And the Sun

Beyond my three fingers, held out to see how remote, how far away was the range, the freedom of my senses, the strength and breadth of my grasp, my comprehension, I saw nothing but one, two, three fingers. But I’ve seen it all before. The green, the yellow fields, the blue (Oh so light, so heavenly) darkening into the mountains, breaking with the sky, and the sun. But I’ve seen it all before, before, before, so long ago. Now, around me, an interment of my embrace on the world, on life, a hole in the ground, a trap, a prison, a reticent cage, concealing all but the silent noise, the invisible vision, the unfelt unction, reaches out to the horizon, out to the apheleon of my mind, and there I see one, two, three fingers. For years, it seems, for the duration, my life was war. And the long war was lost. Fighting for life, from birth to death, from light to darkness, the revolutionary spirit ended in death. Now, there is none of it left. The pride, the distinction, the nobility of life is divested from the corporeal. Now, the dead, the self-patriotism of the noble, the battle cries, the panorama of war (I’ve seen it all before, before) fill the tomb of a darkened but conscious soul. There used to be something that was the breath, that brought the world alive, that was the flame, that was a strength keeping the war alive, broadening my vision, my emotion, that made me see a million things that can never now be seen, that now is dead. That same light is dead, now. Out, beyond, beyond my three fingers, beyond this interment, I know there is a world to be fought for. I’ve fought for it all before. The fight within myself, the stirring of emotions, the stimulation of vision, the animation of noise, and the contrast with myself; As I’ve seen the land: the plain reaching, yellow and green, the mountains, free, green covered hills, undulating, rivers, flowing, lakes, reflecting, blue distance, stretching over the land; As I’ve seen the life: birds flying high in the sky, a solitary rabbit looking over its back, then disappearing in tall grass, a doe with her fawn on a lawn, a bee busy with a posy, green grasshoppers chewing, black and white cows, mooing, birds in a tree and crickets in a corner, chirping, a squirrel, frisky, its tail, bushy, in brush; fields of flowers, birch trees with yellow leaves falling on the ground, wet grass over brown earth, dandelions lying, evergreens, and the trees, reaching into the sky; the completeness, a myriad of life, growing, covering the land; As I’ve seen the weather: the birth of a cloud, thunder, loud, an ocean in the air, rain, falling; aethereal commotion, sea-waves in the air, clouds—their frothy tops, wind, blowing, a tide upon the land; the sun, shining, the hand of God, touching, yet so far away; and dew, teardrops of the night; the eternal changing; As I’ve realized the beauty, the freshness, the kindness, the purity, the radiance of nature, of creation. From dusk to dawn, is an eternity, is the force restricting comprehension, is the loss of all I’ve seen, is the interment of my embrace on the world. But then the old renews. Then, slowly, gently, the breath, the sun, impells the darkness to move, and a strength spreads over the land. The dead is gone. Its turn returns. Finally I can see, and more than I could ever hold is revealed again to me, enduring within my soul.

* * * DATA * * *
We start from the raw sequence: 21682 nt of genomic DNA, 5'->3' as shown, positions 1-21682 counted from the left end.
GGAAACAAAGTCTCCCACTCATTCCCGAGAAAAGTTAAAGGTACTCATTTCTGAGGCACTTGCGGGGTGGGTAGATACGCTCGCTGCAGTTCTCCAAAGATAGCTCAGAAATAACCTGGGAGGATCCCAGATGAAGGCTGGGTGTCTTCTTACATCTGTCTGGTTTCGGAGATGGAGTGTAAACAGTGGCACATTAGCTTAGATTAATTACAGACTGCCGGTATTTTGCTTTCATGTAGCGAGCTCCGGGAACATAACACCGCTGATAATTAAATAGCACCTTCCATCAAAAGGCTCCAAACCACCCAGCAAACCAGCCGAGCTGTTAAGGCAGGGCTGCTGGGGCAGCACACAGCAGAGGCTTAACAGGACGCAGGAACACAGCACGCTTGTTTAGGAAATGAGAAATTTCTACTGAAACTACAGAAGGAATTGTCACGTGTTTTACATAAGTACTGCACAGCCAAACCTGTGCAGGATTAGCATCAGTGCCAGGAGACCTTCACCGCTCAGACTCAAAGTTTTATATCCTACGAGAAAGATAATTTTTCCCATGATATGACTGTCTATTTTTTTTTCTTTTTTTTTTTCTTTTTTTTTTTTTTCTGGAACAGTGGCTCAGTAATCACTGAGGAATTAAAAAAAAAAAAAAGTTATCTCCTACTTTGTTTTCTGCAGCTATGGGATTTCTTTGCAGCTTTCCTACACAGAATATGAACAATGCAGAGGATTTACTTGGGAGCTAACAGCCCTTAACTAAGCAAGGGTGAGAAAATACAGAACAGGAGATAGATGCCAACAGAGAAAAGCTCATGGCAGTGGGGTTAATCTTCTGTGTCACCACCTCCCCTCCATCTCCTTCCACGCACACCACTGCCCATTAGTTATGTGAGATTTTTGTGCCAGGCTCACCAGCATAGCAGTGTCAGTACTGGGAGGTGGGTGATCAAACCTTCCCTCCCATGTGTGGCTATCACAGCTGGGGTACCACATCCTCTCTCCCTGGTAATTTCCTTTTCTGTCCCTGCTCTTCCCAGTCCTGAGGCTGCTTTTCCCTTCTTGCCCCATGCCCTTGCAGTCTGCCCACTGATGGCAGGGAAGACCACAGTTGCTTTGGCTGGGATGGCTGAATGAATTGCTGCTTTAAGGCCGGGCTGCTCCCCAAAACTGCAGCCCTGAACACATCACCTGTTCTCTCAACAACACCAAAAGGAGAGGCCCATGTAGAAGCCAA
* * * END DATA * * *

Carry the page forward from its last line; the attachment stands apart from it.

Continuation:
March 1970